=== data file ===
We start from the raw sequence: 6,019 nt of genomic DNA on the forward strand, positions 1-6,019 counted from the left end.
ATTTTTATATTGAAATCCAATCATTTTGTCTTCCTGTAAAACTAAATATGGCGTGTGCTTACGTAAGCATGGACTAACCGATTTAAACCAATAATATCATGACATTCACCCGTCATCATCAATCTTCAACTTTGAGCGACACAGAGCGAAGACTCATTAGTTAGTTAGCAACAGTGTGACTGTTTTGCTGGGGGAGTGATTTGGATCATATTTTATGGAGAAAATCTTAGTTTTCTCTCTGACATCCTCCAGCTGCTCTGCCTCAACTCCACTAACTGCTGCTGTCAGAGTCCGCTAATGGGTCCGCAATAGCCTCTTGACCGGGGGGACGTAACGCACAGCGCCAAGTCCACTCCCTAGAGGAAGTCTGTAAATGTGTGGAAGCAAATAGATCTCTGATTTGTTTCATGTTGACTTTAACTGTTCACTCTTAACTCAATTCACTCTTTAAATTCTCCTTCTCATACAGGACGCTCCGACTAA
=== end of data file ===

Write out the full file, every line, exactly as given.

We start from the raw sequence: 6,019 nt of genomic DNA on the forward strand, positions 1-6,019 counted from the left end.
ATTTTTATATTGAAATCCAATCATTTTGTCTTCCTGTAAAACTAAATATGGCGTGTGCTTACGTAAGCATGGACTAACCGATTTAAACCAATAATATCATGACATTCACCCGTCATCATCAATCTTCAACTTTGAGCGACACAGAGCGAAGACTCATTAGTTAGTTAGCAACAGTGTGACTGTTTTGCTGGGGGAGTGATTTGGATCATATTTTATGGAGAAAATCTTAGTTTTCTCTCTGACATCCTCCAGCTGCTCTGCCTCAACTCCACTAACTGCTGCTGTCAGAGTCCGCTAATGGGTCCGCAATAGCCTCTTGACCGGGGGGACGTAACGCACAGCGCCAAGTCCACTCCCTAGAGGAAGTCTGTAAATGTGTGGAAGCAAATAGATCTCTGATTTGTTTCATGTTGACTTTAACTGTTCACTCTTAACTCAATTCACTCTTTAAATTCTCCTTCTCATACAGGACGCTCCGACTAA